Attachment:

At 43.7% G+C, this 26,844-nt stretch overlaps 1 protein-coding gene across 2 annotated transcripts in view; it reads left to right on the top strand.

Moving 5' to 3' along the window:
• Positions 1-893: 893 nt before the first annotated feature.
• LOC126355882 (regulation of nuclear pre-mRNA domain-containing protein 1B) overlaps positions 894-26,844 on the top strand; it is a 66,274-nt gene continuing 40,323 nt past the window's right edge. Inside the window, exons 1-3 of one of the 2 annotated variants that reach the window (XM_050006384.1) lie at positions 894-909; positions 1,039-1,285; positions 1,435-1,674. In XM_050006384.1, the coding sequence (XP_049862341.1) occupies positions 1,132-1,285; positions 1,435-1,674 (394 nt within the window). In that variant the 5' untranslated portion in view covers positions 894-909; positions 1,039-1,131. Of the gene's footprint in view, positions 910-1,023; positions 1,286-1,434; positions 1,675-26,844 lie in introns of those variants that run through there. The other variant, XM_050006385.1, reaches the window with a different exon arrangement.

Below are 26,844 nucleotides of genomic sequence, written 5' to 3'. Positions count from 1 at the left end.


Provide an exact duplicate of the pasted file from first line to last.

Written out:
At 43.7% G+C, this 26,844-nt stretch overlaps 1 protein-coding gene across 2 annotated transcripts in view; it reads left to right on the top strand.

Moving 5' to 3' along the window:
• Positions 1-893: 893 nt before the first annotated feature.
• LOC126355882 (regulation of nuclear pre-mRNA domain-containing protein 1B) overlaps positions 894-26,844 on the top strand; it is a 66,274-nt gene continuing 40,323 nt past the window's right edge. Inside the window, exons 1-3 of one of the 2 annotated variants that reach the window (XM_050006384.1) lie at positions 894-909; positions 1,039-1,285; positions 1,435-1,674. In XM_050006384.1, the coding sequence (XP_049862341.1) occupies positions 1,132-1,285; positions 1,435-1,674 (394 nt within the window). In that variant the 5' untranslated portion in view covers positions 894-909; positions 1,039-1,131. Of the gene's footprint in view, positions 910-1,023; positions 1,286-1,434; positions 1,675-26,844 lie in introns of those variants that run through there. The other variant, XM_050006385.1, reaches the window with a different exon arrangement.

Below are 26,844 nucleotides of genomic sequence, written 5' to 3'. Positions count from 1 at the left end.